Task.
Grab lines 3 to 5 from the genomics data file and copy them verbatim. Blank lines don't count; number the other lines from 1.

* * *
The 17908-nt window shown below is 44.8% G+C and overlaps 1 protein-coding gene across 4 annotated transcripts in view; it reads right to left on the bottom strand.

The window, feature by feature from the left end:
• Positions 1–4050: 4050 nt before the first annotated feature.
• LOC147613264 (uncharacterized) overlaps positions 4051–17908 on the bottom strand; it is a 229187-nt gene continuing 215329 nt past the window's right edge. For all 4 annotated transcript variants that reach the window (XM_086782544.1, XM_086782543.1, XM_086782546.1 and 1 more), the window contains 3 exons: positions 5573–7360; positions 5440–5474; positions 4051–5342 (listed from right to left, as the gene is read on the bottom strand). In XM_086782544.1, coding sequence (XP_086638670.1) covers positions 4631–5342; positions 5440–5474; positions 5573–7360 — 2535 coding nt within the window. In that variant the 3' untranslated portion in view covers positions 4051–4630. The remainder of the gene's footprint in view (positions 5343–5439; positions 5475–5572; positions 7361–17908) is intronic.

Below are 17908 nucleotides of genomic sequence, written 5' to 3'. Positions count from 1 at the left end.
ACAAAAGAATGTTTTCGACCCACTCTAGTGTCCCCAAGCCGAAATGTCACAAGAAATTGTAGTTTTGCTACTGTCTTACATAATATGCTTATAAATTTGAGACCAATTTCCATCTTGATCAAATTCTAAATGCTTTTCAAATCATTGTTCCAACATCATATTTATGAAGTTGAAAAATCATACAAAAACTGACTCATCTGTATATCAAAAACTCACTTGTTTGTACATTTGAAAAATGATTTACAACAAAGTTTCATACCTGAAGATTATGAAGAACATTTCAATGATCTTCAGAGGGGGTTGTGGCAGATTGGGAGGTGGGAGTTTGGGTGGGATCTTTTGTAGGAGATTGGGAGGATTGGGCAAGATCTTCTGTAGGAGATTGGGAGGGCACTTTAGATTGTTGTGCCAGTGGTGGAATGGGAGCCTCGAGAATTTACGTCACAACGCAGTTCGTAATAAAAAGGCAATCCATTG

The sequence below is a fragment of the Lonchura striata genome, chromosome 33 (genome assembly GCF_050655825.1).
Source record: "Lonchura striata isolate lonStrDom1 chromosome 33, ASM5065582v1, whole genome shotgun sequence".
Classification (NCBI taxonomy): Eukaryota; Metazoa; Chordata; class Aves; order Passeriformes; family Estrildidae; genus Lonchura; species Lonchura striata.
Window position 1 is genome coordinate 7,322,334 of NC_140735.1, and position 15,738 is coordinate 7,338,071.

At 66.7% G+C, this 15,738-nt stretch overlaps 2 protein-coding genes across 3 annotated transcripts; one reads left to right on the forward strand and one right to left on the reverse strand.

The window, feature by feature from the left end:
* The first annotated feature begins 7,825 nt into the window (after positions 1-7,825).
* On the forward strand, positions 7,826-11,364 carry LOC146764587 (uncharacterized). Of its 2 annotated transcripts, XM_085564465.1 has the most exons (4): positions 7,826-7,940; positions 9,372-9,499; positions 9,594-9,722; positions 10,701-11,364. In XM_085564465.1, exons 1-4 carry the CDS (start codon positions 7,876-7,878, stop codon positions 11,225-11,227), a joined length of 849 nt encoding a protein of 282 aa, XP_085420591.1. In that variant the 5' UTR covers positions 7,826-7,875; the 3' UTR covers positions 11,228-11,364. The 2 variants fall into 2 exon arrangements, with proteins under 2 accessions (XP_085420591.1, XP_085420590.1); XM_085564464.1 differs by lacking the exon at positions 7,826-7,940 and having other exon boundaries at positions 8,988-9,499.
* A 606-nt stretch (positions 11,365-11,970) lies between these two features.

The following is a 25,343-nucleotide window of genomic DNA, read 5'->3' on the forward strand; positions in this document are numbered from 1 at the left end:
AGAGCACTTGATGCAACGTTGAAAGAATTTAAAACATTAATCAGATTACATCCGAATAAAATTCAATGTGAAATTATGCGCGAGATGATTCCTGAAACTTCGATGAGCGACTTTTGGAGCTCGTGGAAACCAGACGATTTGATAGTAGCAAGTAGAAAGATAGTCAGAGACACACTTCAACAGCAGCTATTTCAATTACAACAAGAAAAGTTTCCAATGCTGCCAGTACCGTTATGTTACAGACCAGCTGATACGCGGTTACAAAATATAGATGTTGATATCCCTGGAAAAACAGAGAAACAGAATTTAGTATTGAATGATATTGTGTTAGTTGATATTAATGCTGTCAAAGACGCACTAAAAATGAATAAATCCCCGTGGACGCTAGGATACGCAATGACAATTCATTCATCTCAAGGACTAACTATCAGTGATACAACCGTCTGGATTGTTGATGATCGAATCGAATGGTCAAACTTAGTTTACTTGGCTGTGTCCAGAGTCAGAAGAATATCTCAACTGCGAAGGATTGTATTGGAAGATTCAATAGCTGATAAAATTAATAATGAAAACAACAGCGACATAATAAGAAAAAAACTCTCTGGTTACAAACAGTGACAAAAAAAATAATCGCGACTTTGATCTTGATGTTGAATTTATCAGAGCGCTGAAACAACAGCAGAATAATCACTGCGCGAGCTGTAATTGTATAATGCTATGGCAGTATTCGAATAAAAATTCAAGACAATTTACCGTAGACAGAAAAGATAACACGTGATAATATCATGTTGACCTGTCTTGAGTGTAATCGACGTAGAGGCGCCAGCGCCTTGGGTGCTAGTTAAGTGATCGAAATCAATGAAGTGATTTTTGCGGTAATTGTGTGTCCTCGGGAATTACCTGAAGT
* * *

• Positions 1–4050: 4050 nt before the first annotated feature.
• LOC147613264 (uncharacterized) overlaps positions 4051–17908 on the bottom strand; it is a 229187-nt gene continuing 215329 nt past the window's right edge. For all 4 annotated transcript variants that reach the window (XM_086782544.1, XM_086782543.1, XM_086782546.1 and 1 more), the window contains 3 exons: positions 5573–7360; positions 5440–5474; positions 4051–5342 (listed from right to left, as the gene is read on the bottom strand). In XM_086782544.1, coding sequence (XP_086638670.1) covers positions 4631–5342; positions 5440–5474; positions 5573–7360 — 2535 coding nt within the window. In that variant the 3' untranslated portion in view covers positions 4051–4630. The remainder of the gene's footprint in view (positions 5343–5439; positions 5475–5572; positions 7361–17908) is intronic.

Below are 17908 nucleotides of genomic sequence, written 5' to 3'. Positions count from 1 at the left end.